Drutman and Teles say a Congress awash in political contributions, largely from corporate interests, has become dependent on the information channels of donors. Republican leadership in Congress has shrunk its own staff resources in the name of smaller, leaner government and now must rely more heavily on the information resources of the people and organizations that got them elected.

The pay gap between what Congress pays staffers and special interests pay lobbyists, they add, encourages talented people to leave Capitol Hill for K Street, leaving Members of Congress with relatively young, inexperienced staffs who may or may not be able to smell something fishy in information fed to their bosses.

Their idea is double the number of congressional committee staffers and triple the amount available for salaries. The highest-paid positions would go to the most qualified individuals, regardless of who their boss was or which party was in control.

"Because individual staffers would be employed by the committee, their jobs would not depend on whether individual members won or lost their seats," wrote Drutman and Teles. "This would free them up to think more about the long-term policy implications, instead of being so tied to electoral fortunes of individual members. By rotating between different members and working solely for the committee, staff would build broader networks, but their core network would remain the committee. This would help to build a strong and lasting community."

"A more expanded version of the rotation system could create an exchange program between the relevant executive branch agency and the congressional committee," they explained. "This would also have the benefit of increasing the networks of congressional staff that allow them to engage in serious oversight, and also increase the belief in executive branch agencies that their counterparts in Congress are trustworthy and knowledgeable."

As insiders know, there is a version of this rotation system in place between the Joint Committee on Taxation and the Internal Revenue Service. Staff members have toggled back and forth for years. Unfortunately, the current federal tax code may not stand as a great example of the result.

Drutman and Teles admit that some congressmen and senators may continue to take their information and orders from the "extreme ideological wing" or rich campaign donors. But they say the presence of a well-paid, balanced congressional staff can help federal lawmakers separate the wheat from the chaff. They speculate, perhaps too hopefully, that the presence of skilled congressional staff may prompt talented people to seek political office in hopes they can legislate, not just dial for dollars.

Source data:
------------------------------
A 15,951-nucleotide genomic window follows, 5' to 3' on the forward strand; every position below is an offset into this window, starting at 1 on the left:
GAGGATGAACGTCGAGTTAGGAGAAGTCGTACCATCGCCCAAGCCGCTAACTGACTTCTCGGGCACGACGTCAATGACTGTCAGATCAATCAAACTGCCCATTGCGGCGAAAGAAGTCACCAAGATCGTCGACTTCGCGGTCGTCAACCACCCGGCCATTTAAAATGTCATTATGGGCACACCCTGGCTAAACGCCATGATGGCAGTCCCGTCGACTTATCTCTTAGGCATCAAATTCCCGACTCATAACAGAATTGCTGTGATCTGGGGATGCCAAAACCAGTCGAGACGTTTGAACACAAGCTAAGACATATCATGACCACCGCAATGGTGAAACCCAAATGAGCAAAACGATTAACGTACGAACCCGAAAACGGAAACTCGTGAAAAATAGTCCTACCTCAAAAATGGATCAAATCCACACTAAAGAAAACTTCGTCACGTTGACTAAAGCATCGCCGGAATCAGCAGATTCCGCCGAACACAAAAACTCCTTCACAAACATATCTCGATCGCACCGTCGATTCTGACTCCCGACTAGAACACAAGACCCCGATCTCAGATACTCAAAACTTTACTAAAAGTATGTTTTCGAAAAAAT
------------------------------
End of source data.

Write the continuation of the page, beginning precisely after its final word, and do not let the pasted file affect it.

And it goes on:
Criticism of the current congressional set-up eclipses partisanship. In 2010, then House Minority Leader John Boehner said Congress "does not function, does not deliberate and seems incapable of acting on the will of the people. From the floor to the committee level, the integrity of the House has been compromised. The battle of ideas — the lifeblood of the House — is virtually nonexistent." House Speaker Boehner has not found the remedy for the problem he identified five years ago.

Drutman and Teles say GOP moves to cut staff and geld nonpartisan congressional advisory bodies may be out of touch with some of their own most conservative instincts. They say Congress has crippled its own ability to stand toe-to-toe on issues with the executive branch and legislate with discernment on issues such as taxation, health care and immigration.

In 2013, Congress spent about $2 billion on its own operation. Drutman and Teles said that is roughly equal to a Pentagon cost overrun.

"Even small-government conservatives are feeling pressure to do something about the influence of corporate lobbying. Improving congressional capacity is a reform action they can take that would increase their own power, wouldn’t force them to agree with liberal get-the-money-out-of-politics types, and wouldn’t directly cross the corporate lobbying community. For those concerned about the malign influence of corporate power on our democracy, increasing government’s in-house nonpartisan expertise is almost certainly a more promising path forward than doubling down on more traditional reform strategies."